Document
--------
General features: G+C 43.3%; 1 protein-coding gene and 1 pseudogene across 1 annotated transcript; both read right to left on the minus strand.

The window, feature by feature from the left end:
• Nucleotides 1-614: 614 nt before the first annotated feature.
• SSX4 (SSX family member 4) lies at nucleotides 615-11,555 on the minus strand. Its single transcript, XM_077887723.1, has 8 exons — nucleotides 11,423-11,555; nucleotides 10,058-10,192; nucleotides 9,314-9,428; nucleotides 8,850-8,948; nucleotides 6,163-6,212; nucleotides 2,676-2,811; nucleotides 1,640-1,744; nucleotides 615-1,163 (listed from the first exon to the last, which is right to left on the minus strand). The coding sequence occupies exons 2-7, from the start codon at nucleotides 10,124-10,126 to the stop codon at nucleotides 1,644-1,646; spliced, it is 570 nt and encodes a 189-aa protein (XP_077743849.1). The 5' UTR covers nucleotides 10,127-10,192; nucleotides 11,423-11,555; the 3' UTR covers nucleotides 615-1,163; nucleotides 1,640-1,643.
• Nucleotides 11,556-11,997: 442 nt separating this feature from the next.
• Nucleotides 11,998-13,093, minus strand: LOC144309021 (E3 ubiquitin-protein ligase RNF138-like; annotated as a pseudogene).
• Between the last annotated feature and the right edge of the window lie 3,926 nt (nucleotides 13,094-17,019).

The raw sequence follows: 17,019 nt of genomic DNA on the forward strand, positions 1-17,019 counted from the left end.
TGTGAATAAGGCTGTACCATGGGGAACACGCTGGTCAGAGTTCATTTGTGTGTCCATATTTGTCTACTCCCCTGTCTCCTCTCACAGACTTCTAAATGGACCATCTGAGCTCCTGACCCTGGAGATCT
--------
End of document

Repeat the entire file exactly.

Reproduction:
General features: G+C 43.3%; 1 protein-coding gene and 1 pseudogene across 1 annotated transcript; both read right to left on the minus strand.

The window, feature by feature from the left end:
• Nucleotides 1-614: 614 nt before the first annotated feature.
• SSX4 (SSX family member 4) lies at nucleotides 615-11,555 on the minus strand. Its single transcript, XM_077887723.1, has 8 exons — nucleotides 11,423-11,555; nucleotides 10,058-10,192; nucleotides 9,314-9,428; nucleotides 8,850-8,948; nucleotides 6,163-6,212; nucleotides 2,676-2,811; nucleotides 1,640-1,744; nucleotides 615-1,163 (listed from the first exon to the last, which is right to left on the minus strand). The coding sequence occupies exons 2-7, from the start codon at nucleotides 10,124-10,126 to the stop codon at nucleotides 1,644-1,646; spliced, it is 570 nt and encodes a 189-aa protein (XP_077743849.1). The 5' UTR covers nucleotides 10,127-10,192; nucleotides 11,423-11,555; the 3' UTR covers nucleotides 615-1,163; nucleotides 1,640-1,643.
• Nucleotides 11,556-11,997: 442 nt separating this feature from the next.
• Nucleotides 11,998-13,093, minus strand: LOC144309021 (E3 ubiquitin-protein ligase RNF138-like; annotated as a pseudogene).
• Between the last annotated feature and the right edge of the window lie 3,926 nt (nucleotides 13,094-17,019).

The raw sequence follows: 17,019 nt of genomic DNA on the forward strand, positions 1-17,019 counted from the left end.
TGTGAATAAGGCTGTACCATGGGGAACACGCTGGTCAGAGTTCATTTGTGTGTCCATATTTGTCTACTCCCCTGTCTCCTCTCACAGACTTCTAAATGGACCATCTGAGCTCCTGACCCTGGAGATCT